Maybe we’re hiring someone whose first responsibility will be to drive a big change effort. They’ll be getting pieces of an organization to work together, cleaning up tech debt, integrating disparate systems, taking over a struggling team, or helping a project team make the tough transition from long-timelines and exploratory to tight timelines and an execution focus. It’s going to be tough. Highlight that. Emphasize it. Candidates who are likely to be successful at that work would love to hear something along the lines of “this job will have outsized impact on our organization, and you’ll get support from your higher-ups, but it will be hard work with success not assured”. And it is unfair to candidates who don’t want to do that kind of heavy lifting work to not tell them right from the beginning. I personally have been both of those candidates at different times (I don’t have it in me to do two of these jobs back-to-back) and in all cases I would want to know right away.
The reason this “get to no” point is not contradictory with “job advertisements are for attracting candidates” is that a description of your job which speeds True Negatives by having people who don’t want that work opt out, will also speed True Positives, attract candidates who would like the work and could see themselves be successful in it.
I can’t emphasize enough, a job advertisement document is not the job req posted to your institutional jobs page. Your HR team, bless their hearts, have their own internal processes and requirements for having and posting job requisitions. They probably have boilerplate text that you fill in, and they have to make sure that the responsibilities you’ve written down (following their job competencies matrix) match with those of ol’ pay band 8Q-17(h). Candidates will be required to see that req before clicking on the apply button. Great. It’s HR’s job to make sure we stay in compliance with laws and their policies (not in order of importance), so let them have this. You do you, HR team!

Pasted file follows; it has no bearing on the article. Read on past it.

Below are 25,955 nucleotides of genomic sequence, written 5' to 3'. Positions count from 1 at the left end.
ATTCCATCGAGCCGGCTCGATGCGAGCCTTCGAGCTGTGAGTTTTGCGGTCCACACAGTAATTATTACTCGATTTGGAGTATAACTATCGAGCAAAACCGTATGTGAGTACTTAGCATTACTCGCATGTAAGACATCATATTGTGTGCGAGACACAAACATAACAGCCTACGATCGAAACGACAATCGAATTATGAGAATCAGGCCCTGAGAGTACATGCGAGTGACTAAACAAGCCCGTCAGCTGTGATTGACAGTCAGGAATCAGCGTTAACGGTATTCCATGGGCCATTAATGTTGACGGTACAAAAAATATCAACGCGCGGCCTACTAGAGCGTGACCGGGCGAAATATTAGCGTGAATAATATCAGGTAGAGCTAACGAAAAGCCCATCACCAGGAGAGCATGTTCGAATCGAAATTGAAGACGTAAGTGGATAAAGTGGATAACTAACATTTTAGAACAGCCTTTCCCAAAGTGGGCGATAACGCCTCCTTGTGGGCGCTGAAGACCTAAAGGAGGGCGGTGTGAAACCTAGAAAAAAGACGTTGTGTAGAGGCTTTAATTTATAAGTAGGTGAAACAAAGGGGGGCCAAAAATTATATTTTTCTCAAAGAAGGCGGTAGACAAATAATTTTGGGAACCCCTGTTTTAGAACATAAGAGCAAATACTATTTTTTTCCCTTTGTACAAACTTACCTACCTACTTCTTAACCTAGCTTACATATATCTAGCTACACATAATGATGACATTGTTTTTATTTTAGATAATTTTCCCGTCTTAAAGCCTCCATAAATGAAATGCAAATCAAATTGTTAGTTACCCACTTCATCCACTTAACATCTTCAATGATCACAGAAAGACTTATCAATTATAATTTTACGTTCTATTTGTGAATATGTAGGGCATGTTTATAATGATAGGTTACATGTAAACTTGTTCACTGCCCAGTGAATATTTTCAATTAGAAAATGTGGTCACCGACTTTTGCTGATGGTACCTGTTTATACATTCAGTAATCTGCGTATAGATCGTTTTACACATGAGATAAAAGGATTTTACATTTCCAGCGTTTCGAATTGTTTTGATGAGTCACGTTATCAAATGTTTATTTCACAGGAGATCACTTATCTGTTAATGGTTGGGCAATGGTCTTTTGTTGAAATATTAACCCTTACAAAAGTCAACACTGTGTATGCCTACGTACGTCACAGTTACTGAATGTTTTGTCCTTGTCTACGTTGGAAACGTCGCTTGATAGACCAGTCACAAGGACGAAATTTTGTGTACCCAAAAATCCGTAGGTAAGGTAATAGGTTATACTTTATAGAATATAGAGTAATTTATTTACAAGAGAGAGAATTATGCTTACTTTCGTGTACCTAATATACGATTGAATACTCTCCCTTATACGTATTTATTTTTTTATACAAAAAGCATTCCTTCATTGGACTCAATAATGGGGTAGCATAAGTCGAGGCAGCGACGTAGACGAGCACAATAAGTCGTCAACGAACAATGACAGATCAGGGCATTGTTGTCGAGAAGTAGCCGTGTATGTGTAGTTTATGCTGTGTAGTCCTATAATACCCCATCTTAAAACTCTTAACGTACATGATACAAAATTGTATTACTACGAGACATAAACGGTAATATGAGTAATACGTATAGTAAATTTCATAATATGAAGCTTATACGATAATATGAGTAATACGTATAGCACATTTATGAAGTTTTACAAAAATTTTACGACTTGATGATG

But we can and should communicate our jobs externally in very different ways. Anything we write likely has to to link to the Official Job Req so people can apply, but we’re not bound to use the wording of that internal process-driven document in our external communications. If you talk to someone on the phone about your job, I assure you that you’re not required by law or policy to read verbatim from the job posting. Same with a blog post on your teams web page (your team does have a blog, right?), an advertisement on an external website, or anywhere else. Just make sure that your external communications funnel to HR’s job posting.
Write a clear, first-person advertisement (“I and our team are looking for”) that gives a clear view of what they’ll be working on, what success looks like, and that you have a clear view for how they’ll grow up to that initial success and how they might grow beyond. Explain what’s in it for them, what challenges they’ll face and conquer, and why it matters.